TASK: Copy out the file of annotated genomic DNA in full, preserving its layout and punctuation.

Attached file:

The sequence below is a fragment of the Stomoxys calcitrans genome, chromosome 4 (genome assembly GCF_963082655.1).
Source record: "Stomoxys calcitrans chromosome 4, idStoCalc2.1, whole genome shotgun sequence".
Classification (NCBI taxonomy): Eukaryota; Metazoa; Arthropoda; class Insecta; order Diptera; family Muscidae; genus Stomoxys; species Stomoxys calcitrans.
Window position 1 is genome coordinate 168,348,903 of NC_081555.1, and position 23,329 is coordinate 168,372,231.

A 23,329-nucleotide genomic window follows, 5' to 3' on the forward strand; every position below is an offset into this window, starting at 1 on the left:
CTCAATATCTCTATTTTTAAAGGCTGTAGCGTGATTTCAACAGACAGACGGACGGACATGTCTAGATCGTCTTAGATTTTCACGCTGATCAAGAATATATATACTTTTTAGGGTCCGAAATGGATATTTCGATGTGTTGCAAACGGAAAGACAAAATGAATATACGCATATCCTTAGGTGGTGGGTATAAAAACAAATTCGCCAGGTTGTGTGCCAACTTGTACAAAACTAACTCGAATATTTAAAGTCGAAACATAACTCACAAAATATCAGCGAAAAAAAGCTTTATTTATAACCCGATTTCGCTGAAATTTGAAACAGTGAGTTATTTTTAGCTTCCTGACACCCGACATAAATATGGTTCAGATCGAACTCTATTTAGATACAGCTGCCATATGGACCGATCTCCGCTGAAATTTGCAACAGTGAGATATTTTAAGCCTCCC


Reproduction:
The sequence below is a fragment of the Stomoxys calcitrans genome, chromosome 4 (genome assembly GCF_963082655.1).
Source record: "Stomoxys calcitrans chromosome 4, idStoCalc2.1, whole genome shotgun sequence".
Classification (NCBI taxonomy): Eukaryota; Metazoa; Arthropoda; class Insecta; order Diptera; family Muscidae; genus Stomoxys; species Stomoxys calcitrans.
Window position 1 is genome coordinate 168,348,903 of NC_081555.1, and position 23,329 is coordinate 168,372,231.

A 23,329-nucleotide genomic window follows, 5' to 3' on the forward strand; every position below is an offset into this window, starting at 1 on the left:
CTCAATATCTCTATTTTTAAAGGCTGTAGCGTGATTTCAACAGACAGACGGACGGACATGTCTAGATCGTCTTAGATTTTCACGCTGATCAAGAATATATATACTTTTTAGGGTCCGAAATGGATATTTCGATGTGTTGCAAACGGAAAGACAAAATGAATATACGCATATCCTTAGGTGGTGGGTATAAAAACAAATTCGCCAGGTTGTGTGCCAACTTGTACAAAACTAACTCGAATATTTAAAGTCGAAACATAACTCACAAAATATCAGCGAAAAAAAGCTTTATTTATAACCCGATTTCGCTGAAATTTGAAACAGTGAGTTATTTTTAGCTTCCTGACACCCGACATAAATATGGTTCAGATCGAACTCTATTTAGATACAGCTGCCATATGGACCGATCTCCGCTGAAATTTGCAACAGTGAGATATTTTAAGCCTCCC